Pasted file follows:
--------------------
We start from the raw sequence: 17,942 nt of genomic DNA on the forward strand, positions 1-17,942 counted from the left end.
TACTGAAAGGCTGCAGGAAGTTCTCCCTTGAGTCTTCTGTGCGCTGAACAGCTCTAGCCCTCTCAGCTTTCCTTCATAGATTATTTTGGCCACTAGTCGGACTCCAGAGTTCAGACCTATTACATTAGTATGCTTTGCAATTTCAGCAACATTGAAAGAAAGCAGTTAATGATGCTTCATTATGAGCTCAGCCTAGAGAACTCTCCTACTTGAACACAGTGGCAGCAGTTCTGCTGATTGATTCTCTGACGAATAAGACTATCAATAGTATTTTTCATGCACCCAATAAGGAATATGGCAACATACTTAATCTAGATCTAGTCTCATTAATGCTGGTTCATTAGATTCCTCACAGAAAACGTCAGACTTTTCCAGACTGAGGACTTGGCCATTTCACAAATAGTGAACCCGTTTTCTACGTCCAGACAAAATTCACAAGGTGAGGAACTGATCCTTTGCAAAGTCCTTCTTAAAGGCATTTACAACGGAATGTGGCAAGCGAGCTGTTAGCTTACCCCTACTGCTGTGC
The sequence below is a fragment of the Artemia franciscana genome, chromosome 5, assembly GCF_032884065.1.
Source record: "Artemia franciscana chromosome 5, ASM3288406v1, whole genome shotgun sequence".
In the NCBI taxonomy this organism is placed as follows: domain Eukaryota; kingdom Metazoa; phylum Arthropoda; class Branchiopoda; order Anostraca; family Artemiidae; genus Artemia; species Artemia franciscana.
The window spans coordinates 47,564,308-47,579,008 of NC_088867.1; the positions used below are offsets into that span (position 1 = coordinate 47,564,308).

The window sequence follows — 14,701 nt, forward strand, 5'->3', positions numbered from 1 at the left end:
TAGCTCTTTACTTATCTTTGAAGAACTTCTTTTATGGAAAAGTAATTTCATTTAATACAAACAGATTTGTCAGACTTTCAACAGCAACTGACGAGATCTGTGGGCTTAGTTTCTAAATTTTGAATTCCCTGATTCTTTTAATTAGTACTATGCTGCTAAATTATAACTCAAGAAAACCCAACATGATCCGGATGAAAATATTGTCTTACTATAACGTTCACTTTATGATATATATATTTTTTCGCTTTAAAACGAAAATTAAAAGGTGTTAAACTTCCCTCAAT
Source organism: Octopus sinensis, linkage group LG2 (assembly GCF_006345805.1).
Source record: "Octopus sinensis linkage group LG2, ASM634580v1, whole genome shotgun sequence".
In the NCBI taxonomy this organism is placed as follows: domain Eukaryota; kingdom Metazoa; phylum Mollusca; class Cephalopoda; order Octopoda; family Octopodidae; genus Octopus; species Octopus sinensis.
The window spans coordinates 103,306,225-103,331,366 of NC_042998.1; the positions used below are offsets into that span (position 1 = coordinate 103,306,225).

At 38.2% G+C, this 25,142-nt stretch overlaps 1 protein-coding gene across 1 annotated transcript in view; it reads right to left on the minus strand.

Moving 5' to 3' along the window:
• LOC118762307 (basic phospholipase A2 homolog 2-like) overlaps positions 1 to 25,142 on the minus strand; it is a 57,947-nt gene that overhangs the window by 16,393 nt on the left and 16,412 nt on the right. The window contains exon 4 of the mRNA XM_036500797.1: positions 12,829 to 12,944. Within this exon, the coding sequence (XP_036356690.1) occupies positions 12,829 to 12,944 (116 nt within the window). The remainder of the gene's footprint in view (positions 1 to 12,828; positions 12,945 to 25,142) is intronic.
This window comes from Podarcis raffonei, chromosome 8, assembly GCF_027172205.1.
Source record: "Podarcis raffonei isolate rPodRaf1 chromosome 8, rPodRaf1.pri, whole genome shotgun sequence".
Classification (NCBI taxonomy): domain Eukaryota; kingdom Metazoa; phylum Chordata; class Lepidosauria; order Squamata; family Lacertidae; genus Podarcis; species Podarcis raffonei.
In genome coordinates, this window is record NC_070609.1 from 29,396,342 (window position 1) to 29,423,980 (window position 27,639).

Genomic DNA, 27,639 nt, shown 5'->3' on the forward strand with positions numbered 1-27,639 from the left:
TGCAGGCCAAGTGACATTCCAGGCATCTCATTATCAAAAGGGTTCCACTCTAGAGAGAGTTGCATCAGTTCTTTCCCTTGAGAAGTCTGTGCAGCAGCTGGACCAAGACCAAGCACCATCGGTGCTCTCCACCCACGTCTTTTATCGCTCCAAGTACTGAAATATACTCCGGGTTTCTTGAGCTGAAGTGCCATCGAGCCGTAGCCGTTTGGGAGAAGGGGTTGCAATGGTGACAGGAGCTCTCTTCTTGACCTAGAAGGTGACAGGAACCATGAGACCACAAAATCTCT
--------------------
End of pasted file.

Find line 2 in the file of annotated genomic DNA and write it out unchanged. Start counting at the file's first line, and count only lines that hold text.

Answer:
TACTGAAAGGCTGCAGGAAGTTCTCCCTTGAGTCTTCTGTGCGCTGAACAGCTCTAGCCCTCTCAGCTTTCCTTCATAGATTATTTTGGCCACTAGTCGGACTCCAGAGTTCAGACCTATTACATTAGTATGCTTTGCAATTTCAGCAACATTGAAAGAAAGCAGTTAATGATGCTTCATTATGAGCTCAGCCTAGAGAACTCTCCTACTTGAACACAGTGGCAGCAGTTCTGCTGATTGATTCTCTGACGAATAAGACTATCAATAGTATTTTTCATGCACCCAATAAGGAATATGGCAACATACTTAATCTAGATCTAGTCTCATTAATGCTGGTTCATTAGATTCCTCACAGAAAACGTCAGACTTTTCCAGACTGAGGACTTGGCCATTTCACAAATAGTGAACCCGTTTTCTACGTCCAGACAAAATTCACAAGGTGAGGAACTGATCCTTTGCAAAGTCCTTCTTAAAGGCATTTACAACGGAATGTGGCAAGCGAGCTGTTAGCTTACCCCTACTGCTGTGC